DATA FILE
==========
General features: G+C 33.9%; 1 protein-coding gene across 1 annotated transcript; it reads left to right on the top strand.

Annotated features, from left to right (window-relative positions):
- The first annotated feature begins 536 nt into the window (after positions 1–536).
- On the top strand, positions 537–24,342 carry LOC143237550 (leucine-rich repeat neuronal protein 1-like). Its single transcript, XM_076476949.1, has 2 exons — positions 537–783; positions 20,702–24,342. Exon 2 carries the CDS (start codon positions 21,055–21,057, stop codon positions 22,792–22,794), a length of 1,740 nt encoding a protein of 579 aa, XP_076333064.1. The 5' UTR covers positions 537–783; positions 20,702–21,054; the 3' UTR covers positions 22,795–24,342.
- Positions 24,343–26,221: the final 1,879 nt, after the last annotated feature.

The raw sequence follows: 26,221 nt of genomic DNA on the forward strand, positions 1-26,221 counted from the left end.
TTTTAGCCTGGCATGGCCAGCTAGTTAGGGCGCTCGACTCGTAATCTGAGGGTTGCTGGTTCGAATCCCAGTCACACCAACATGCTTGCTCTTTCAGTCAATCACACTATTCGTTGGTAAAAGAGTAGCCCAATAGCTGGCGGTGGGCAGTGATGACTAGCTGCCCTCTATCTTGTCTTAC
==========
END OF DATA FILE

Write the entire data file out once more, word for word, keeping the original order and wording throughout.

General features: G+C 33.9%; 1 protein-coding gene across 1 annotated transcript; it reads left to right on the top strand.

Annotated features, from left to right (window-relative positions):
- The first annotated feature begins 536 nt into the window (after positions 1–536).
- On the top strand, positions 537–24,342 carry LOC143237550 (leucine-rich repeat neuronal protein 1-like). Its single transcript, XM_076476949.1, has 2 exons — positions 537–783; positions 20,702–24,342. Exon 2 carries the CDS (start codon positions 21,055–21,057, stop codon positions 22,792–22,794), a length of 1,740 nt encoding a protein of 579 aa, XP_076333064.1. The 5' UTR covers positions 537–783; positions 20,702–21,054; the 3' UTR covers positions 22,795–24,342.
- Positions 24,343–26,221: the final 1,879 nt, after the last annotated feature.

The raw sequence follows: 26,221 nt of genomic DNA on the forward strand, positions 1-26,221 counted from the left end.
TTTTAGCCTGGCATGGCCAGCTAGTTAGGGCGCTCGACTCGTAATCTGAGGGTTGCTGGTTCGAATCCCAGTCACACCAACATGCTTGCTCTTTCAGTCAATCACACTATTCGTTGGTAAAAGAGTAGCCCAATAGCTGGCGGTGGGCAGTGATGACTAGCTGCCCTCTATCTTGTCTTAC